Developmental and functional disorders of the brain stem and lower cranial nerves in children with congenital orofacial dyspraxia or congenital vocal cord paralysis NeuroCure Principal Investigator: Markus Schülke NeuroCure Co-PI: Carmen Birchmeier Collaboration partners: Saskia Rohrbach-Volland, Prof. Gary Lewin Dysfunction of the Medulla oblongata or the sensory and motor components of the lower cranial nerves can be caused by the deficiency of specific transcriptional networks crucial for their development, or by alterations in crucial genes controlled by these networks. Such disturbances do cause severe vocalization and breathing deficits in the mouse model. With the proposed project, we want to screen children with congenital orofacial dyspraxia, with congenital vocal cord paralysis, or with early parasympathetic dysfunction for mutations in these transcription factors in order to learn more about cranial nerve development and their specification into motor and sensory neurons.
The BrainLab Data Management and Analysis Platform for Improved Diagnosis, Therapy and Prognostication in Neurocritical Care Medicine (BrainLab DM&AP) NeuroCure Principal Investigators: Ulrich Dirnagl, Matthias Endres Collaboration partners: Andreas Meisel, Franziska Scheibe, Petra Ritter, Jens Dreier, Harald Prüß, Christoph Leithner, Stefan Wolf, Michael Scheel, Christian Meisel Daniel Strech, Andreas Heinz BrainLab DM&AP offers a highly specialized research infrastructure within the framework of the BrainLab. This infrastructure sits at the interface between the interdisciplinary NeuroIntensive Care Unit 102i (NICU), Charité stroke units (SU), NeuroCure and BIH, thus improving prognostication, diagnosis and therapy in Neurocritical Care Medicine. It does this by combining different techniques like neuroimaging and multimodal real-time neuromonitoring with data storing and analysis in a data warehouse system and through Virtual Brain simulations.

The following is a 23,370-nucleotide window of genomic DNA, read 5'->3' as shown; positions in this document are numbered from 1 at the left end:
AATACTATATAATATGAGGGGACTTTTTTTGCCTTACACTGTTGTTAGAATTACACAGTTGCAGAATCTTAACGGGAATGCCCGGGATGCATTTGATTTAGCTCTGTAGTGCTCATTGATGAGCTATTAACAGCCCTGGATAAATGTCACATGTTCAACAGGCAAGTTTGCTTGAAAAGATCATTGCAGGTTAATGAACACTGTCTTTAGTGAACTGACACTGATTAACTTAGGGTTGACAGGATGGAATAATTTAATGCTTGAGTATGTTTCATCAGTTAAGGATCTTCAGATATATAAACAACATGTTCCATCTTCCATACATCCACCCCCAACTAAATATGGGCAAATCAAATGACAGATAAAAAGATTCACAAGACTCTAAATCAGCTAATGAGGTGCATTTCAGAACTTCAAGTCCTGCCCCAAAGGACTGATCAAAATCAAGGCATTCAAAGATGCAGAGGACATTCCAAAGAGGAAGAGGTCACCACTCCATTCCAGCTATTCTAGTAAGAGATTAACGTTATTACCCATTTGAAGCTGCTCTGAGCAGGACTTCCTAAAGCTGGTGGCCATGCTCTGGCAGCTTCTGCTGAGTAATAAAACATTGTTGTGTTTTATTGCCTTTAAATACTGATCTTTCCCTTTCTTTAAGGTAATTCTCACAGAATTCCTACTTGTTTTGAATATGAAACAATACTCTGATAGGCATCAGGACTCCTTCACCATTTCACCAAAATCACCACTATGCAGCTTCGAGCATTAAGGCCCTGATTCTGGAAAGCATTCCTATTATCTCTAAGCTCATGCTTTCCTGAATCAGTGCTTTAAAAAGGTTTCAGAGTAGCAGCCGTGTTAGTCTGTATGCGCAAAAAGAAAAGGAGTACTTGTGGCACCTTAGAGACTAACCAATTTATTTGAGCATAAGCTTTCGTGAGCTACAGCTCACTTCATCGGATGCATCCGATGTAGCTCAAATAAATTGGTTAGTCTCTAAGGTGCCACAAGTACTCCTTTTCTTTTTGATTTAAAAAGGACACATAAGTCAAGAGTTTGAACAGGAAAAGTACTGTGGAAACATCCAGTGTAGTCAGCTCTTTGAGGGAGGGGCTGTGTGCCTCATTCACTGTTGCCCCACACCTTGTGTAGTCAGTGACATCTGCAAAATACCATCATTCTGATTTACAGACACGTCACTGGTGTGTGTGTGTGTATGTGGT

Does early-life stress promote protracted neuroinflammation in humans? Towards understanding early developmental origins of accelerated brain ageing NeuroCure Principal Investigator: Christine Heim Collaboration partners: Claudia Buss, Sonja Entringer This project addresses the developmental origins of neuroinflammation and its relationship to brain ageing and age-related brain disorders in humans. Using multimodal neuroimaging, we will test whether early-life stress (ELS) is associated with neuroinflammation and accelerated brain ageing. We will link these markers to cognitive decline and ageing-related disease and test whether peripheral markers of inflammation and immunosenescence reflect neuroinflammation and brain ageing after ELS.
A systematic multilevel comparison between physiological signatures of exogenous and endogenous psychoses NeuroCure Principal Investigator: Andreas Heinz NeuroCure Co-PI: Matthias Endres Collaboration partners: Felix Bermpohl, Benjamin Blankertz, Eva Brandl, Stephan Brandt, Susanne Koch, Stephan Köhler, Tim Neumann, Josef Priller, Harald Prüss, Michael Rapp, Daniel Senkowski, Surjo R. Soekadar, Claudia Spies, Sascha Treskatsch Following a dimensional approach, we will systematically assess the psychopathological, immunological and neurophysiological correlates of psychotic disorders, including delirium and the schizophrenia spectrum. We will compare frequency of visual versus acoustic hallucinations, self-disorders and clouding of consciousness. Additionally, we will assess electroencephalography and biomarkers indicating autoimmune processes among patients with schizophrenia and schizoaffective disorders, psychotic depression and mania, delirium and acute organic hallucinations and delusions.
BrainBank NeuroCure Principal Investigator: Frank Heppner Collaboration partners: all NeuroCure PIs,Péter Körtvélyessy The BrainBank Nucleus collects and stores central nervous system tissues in a systematic and standardized fashion, with an emphasis on neurodegenerative diseases such as Alzheimer’s Disease (AD). To enable the assembly of clinically well-characterized cases, the BrainBank actively engages with its clinical partners from neurology and psychiatry to identify and phenotype patients at the beginning of the disease or during the lifetime, and to correlate clinical courses to pathological changes and tissue signatures at the time of death. Based on recent preclinical, genetic and bioinformatic data demonstrating that immune system actions contribute to AD pathogenesis, we specifically aim to relate the phenotypic spectrum of sporadic AD subjects to their specific immune risk factor profile within the same vs. different AD families.